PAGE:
Hayley is a Ghost

Dear The John of Gaunt School,

Posted on: May 31, 2011

I’ve been writing this letter to you for four years even though you probably don’t remember me. I got my education from you and I was what you would call a ‘socially awkward’ student who didn’t really know how to fit in with others. I was a bit on the quiet side and I didn’t really have a fashion sense and I lived quite far away from everyone else so I didn’t hang around with them out of school and this was generally a disadvantage because it made me a target for ridicule.

I’ve always been the sort of person who doesn’t like to be an easy target so I did what anyone with common sense would do, and I removed myself from those sorts of horrible situations by skipping school, like, quite a lot of the time. I’ve walked past the school since and I’ve seen that you now lock the gates that lead out of the school which is great, but back when I was a student you made it so easy to skip classes. Who in their right mind would honestly sit in a class where they were going to be picked on by those around them? Who would subject themselves to that when they could just teach themselves at home what they had missed in that lesson? It’s a no brainer, really.

Anyway, what I really wanted to write about was how you reacted to me removing myself from the hostile environment that you subjected me to on a daily basis. Can you remember how you made me attend those “special classes” once a week with all the other students who also didn’t fit in very well? I’d love to know why you did that because nobody ever told me what the purpose was.

We’d all sit around in a room while we were supposed to be in our other lessons and we would talk about why we didn’t fit in, and we would write our positive and negative traits on a big board and we would be encouraged to focus on our positive traits and aims (something that doesn’t work, by the way). We even once made a poster about ‘why I don’t fit in’ which was a real kick to the ego and to celebrate the end of the school year we were all allowed to go to McDonald’s for lunch.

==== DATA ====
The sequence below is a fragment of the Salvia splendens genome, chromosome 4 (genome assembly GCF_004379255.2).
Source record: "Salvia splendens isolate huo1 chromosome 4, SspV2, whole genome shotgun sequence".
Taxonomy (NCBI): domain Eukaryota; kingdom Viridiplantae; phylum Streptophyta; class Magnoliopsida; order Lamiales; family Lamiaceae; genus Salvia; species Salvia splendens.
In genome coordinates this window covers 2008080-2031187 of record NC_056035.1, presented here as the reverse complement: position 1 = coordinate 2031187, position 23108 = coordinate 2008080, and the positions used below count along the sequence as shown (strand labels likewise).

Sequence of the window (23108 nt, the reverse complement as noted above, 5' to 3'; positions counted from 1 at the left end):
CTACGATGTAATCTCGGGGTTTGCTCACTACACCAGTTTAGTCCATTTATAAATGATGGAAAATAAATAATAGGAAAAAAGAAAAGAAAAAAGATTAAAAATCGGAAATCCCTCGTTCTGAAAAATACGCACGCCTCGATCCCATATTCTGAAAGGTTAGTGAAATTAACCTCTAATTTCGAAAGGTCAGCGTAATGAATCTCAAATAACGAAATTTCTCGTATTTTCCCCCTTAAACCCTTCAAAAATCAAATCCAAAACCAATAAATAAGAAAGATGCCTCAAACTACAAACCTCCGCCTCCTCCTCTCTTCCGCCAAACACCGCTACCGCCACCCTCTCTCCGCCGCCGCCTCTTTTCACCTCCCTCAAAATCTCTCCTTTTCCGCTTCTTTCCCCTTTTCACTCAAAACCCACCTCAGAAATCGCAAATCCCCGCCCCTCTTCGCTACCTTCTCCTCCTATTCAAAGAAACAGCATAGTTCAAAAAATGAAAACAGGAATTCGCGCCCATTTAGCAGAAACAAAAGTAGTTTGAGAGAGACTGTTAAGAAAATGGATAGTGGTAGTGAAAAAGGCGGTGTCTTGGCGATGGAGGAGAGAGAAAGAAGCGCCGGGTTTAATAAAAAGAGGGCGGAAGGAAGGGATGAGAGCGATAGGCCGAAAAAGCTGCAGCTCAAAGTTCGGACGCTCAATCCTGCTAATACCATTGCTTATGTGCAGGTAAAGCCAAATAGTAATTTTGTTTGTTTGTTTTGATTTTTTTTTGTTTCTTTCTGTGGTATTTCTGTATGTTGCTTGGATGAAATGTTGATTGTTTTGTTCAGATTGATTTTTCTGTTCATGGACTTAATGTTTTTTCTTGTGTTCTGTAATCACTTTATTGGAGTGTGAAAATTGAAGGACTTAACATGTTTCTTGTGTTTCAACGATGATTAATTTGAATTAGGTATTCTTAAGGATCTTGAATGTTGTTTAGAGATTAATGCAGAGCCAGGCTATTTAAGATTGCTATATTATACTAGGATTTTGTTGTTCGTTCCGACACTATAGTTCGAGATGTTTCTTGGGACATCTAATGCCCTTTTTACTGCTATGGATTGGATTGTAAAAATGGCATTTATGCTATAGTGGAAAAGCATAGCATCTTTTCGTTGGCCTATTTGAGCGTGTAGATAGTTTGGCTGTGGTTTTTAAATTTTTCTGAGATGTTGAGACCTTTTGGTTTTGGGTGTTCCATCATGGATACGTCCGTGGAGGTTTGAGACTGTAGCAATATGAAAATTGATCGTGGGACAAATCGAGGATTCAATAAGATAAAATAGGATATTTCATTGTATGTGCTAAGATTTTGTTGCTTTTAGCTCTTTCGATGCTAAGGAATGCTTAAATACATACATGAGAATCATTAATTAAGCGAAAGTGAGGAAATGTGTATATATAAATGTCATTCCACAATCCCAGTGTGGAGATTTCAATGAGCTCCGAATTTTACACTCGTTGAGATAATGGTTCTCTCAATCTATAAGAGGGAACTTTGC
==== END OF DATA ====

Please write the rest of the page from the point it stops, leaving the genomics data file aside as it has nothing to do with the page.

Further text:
I’ve been writing this letter for a long time and I started one afternoon when I was thinking back to those classes you made me sit in and it suddenly dawned on me exactly what the school was doing. You were actually punishing me and the others for being weird and that is inexcusable. I honestly feel that you should be ashamed because rather than punishing the students who made our lives at school hell because we didn’t fit in, you segregated us for not fitting in and effectively isolated us from the rest of our classes even further by doing so.

I am actually puzzled as to why you did that and what you aimed to achieve. It was as though you were demonstrating that being considered ‘weird’ was a bad thing and that we, the weird ones, needed a special extra-curricular class so that we could be taught why people thought we were weird and how not to be weird.

I have some news for you, and you might want to sit down for this because I have a feeling it is going to blow your tiny little minds – being weird is fine, and you know what? Those people in my special class weren’t weird – they were being who they are and there is nothing wrong with that. I still see some of them from time to time when I’m out and about and they are the only people from my time at school who still say hello to me and whom I have respect for and say hello back.

One of them, Carl, actually came out as gay shortly after we all left school. He didn’t come out as gay at school because he was taught that being different was wrong. For so long I resigned to the fact that I was different and weird and I came to the conclusion that I was proud to be weird until one day my mother heard me say that and sternly told me that I was not weird, I was normal and that nobody had the right to tell me I wasn’t normal.

I hate to tell you this, John of Gaunt School, but it’s actually your idea of what is normal that is weird. YOU are the weirdos. Not me and my special class graduates.

I will never forgive you for what you did to us.

Sincerely,
Hayley Stevens,

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16 Responses to "Dear The John of Gaunt School,"

Hi Hayley – who have you sent this to ?

You should sent any complaint like this not just to the current Head, but also to the Chair of Governors and the Chair of the LEA (if it’s still an LEA administered school).